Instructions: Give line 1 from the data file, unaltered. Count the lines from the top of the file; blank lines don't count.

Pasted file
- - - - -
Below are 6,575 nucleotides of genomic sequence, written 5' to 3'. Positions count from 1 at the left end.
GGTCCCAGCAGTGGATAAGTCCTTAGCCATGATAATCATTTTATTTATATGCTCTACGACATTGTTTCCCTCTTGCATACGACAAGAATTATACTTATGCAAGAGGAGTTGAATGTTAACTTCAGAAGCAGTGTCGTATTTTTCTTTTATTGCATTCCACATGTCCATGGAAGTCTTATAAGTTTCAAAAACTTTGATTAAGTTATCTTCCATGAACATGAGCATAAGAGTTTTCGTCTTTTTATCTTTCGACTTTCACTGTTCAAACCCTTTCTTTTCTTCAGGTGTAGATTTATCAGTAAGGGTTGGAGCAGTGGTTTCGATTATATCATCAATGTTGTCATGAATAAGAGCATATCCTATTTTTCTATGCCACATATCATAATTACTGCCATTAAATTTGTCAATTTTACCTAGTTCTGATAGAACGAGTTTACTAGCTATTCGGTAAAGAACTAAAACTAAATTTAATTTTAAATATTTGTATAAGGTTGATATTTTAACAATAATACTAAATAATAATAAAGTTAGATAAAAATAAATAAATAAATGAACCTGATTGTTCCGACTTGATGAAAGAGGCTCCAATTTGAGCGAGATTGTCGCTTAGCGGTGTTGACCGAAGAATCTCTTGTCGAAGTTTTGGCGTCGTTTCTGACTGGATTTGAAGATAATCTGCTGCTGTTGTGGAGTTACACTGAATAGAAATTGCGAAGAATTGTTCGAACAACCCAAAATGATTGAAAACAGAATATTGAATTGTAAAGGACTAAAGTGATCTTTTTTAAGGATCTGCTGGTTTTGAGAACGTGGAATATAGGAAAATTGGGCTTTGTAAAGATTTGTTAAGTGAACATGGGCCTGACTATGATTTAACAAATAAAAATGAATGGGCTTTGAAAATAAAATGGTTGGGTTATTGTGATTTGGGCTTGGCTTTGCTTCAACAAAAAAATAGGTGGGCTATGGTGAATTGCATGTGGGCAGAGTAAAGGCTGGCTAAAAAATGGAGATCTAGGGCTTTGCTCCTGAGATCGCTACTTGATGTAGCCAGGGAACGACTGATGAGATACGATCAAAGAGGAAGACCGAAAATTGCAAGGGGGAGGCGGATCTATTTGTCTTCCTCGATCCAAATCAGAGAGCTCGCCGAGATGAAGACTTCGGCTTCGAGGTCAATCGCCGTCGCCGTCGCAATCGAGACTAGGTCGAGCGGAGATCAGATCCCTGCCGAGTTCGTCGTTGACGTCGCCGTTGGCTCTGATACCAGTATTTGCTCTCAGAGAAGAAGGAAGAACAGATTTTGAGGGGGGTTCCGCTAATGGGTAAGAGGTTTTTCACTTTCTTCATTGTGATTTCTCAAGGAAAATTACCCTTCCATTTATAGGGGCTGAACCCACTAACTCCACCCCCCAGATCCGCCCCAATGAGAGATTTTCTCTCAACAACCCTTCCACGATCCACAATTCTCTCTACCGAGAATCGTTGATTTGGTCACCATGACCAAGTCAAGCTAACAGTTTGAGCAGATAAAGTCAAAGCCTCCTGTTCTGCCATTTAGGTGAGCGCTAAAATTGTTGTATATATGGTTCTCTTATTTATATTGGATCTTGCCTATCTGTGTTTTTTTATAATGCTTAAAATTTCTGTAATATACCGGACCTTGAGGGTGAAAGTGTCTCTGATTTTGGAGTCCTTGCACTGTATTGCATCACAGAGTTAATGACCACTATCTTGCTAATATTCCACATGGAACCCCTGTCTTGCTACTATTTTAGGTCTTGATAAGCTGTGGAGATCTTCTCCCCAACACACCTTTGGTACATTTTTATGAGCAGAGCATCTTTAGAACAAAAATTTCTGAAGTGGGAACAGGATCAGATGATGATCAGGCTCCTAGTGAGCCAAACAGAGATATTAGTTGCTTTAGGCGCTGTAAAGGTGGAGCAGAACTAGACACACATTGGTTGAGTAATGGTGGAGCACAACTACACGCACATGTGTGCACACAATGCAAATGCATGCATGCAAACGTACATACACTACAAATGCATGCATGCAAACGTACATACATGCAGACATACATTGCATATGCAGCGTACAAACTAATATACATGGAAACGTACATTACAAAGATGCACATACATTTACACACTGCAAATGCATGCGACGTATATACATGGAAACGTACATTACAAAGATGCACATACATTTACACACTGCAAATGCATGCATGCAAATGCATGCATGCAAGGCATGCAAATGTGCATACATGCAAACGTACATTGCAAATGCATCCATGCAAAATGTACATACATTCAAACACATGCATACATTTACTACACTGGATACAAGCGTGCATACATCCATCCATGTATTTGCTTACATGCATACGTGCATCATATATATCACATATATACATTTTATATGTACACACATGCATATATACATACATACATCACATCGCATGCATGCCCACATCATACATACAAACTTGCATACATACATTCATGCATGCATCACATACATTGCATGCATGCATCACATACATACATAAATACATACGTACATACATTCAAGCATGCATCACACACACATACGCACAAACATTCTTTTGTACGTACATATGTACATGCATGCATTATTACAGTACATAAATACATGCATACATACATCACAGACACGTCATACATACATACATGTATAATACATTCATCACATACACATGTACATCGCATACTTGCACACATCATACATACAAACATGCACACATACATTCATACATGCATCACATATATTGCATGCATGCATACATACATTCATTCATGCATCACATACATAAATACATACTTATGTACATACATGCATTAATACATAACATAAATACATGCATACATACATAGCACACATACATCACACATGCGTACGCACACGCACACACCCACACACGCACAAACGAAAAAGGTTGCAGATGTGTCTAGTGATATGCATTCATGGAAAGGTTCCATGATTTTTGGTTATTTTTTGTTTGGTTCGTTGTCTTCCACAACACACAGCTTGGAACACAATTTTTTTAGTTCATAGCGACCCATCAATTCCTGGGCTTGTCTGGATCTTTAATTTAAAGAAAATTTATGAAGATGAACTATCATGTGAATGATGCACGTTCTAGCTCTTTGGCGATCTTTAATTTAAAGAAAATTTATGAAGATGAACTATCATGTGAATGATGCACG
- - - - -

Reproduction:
Below are 6,575 nucleotides of genomic sequence, written 5' to 3'. Positions count from 1 at the left end.